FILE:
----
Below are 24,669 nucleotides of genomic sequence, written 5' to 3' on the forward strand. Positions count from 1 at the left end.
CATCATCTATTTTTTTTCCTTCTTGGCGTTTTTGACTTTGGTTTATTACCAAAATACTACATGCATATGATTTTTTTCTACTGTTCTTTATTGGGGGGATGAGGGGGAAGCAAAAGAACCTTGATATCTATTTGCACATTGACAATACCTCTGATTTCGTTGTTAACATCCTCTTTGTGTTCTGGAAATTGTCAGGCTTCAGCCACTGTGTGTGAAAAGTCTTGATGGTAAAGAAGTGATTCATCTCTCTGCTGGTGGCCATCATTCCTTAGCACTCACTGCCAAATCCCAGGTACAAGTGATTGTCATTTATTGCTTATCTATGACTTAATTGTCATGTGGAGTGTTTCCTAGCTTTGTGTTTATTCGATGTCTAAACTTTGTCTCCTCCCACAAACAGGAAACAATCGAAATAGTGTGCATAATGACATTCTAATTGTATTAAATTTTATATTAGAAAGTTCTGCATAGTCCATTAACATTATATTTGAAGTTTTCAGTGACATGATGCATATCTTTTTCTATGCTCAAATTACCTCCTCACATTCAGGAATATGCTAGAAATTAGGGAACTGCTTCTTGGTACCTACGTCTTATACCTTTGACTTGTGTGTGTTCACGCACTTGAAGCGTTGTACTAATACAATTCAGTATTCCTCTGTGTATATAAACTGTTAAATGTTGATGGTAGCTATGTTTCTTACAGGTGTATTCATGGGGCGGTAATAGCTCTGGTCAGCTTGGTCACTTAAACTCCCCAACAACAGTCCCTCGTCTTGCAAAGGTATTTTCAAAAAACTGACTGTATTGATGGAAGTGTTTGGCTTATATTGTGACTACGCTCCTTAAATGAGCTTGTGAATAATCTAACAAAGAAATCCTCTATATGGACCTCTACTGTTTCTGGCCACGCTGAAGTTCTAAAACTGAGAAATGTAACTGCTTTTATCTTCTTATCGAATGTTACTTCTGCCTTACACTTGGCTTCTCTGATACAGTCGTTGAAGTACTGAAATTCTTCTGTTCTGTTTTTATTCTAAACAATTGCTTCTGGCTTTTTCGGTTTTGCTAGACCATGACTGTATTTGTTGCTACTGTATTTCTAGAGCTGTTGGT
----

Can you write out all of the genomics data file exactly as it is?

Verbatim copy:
Below are 24,669 nucleotides of genomic sequence, written 5' to 3' on the forward strand. Positions count from 1 at the left end.
CATCATCTATTTTTTTTCCTTCTTGGCGTTTTTGACTTTGGTTTATTACCAAAATACTACATGCATATGATTTTTTTCTACTGTTCTTTATTGGGGGGATGAGGGGGAAGCAAAAGAACCTTGATATCTATTTGCACATTGACAATACCTCTGATTTCGTTGTTAACATCCTCTTTGTGTTCTGGAAATTGTCAGGCTTCAGCCACTGTGTGTGAAAAGTCTTGATGGTAAAGAAGTGATTCATCTCTCTGCTGGTGGCCATCATTCCTTAGCACTCACTGCCAAATCCCAGGTACAAGTGATTGTCATTTATTGCTTATCTATGACTTAATTGTCATGTGGAGTGTTTCCTAGCTTTGTGTTTATTCGATGTCTAAACTTTGTCTCCTCCCACAAACAGGAAACAATCGAAATAGTGTGCATAATGACATTCTAATTGTATTAAATTTTATATTAGAAAGTTCTGCATAGTCCATTAACATTATATTTGAAGTTTTCAGTGACATGATGCATATCTTTTTCTATGCTCAAATTACCTCCTCACATTCAGGAATATGCTAGAAATTAGGGAACTGCTTCTTGGTACCTACGTCTTATACCTTTGACTTGTGTGTGTTCACGCACTTGAAGCGTTGTACTAATACAATTCAGTATTCCTCTGTGTATATAAACTGTTAAATGTTGATGGTAGCTATGTTTCTTACAGGTGTATTCATGGGGCGGTAATAGCTCTGGTCAGCTTGGTCACTTAAACTCCCCAACAACAGTCCCTCGTCTTGCAAAGGTATTTTCAAAAAACTGACTGTATTGATGGAAGTGTTTGGCTTATATTGTGACTACGCTCCTTAAATGAGCTTGTGAATAATCTAACAAAGAAATCCTCTATATGGACCTCTACTGTTTCTGGCCACGCTGAAGTTCTAAAACTGAGAAATGTAACTGCTTTTATCTTCTTATCGAATGTTACTTCTGCCTTACACTTGGCTTCTCTGATACAGTCGTTGAAGTACTGAAATTCTTCTGTTCTGTTTTTATTCTAAACAATTGCTTCTGGCTTTTTCGGTTTTGCTAGACCATGACTGTATTTGTTGCTACTGTATTTCTAGAGCTGTTGGT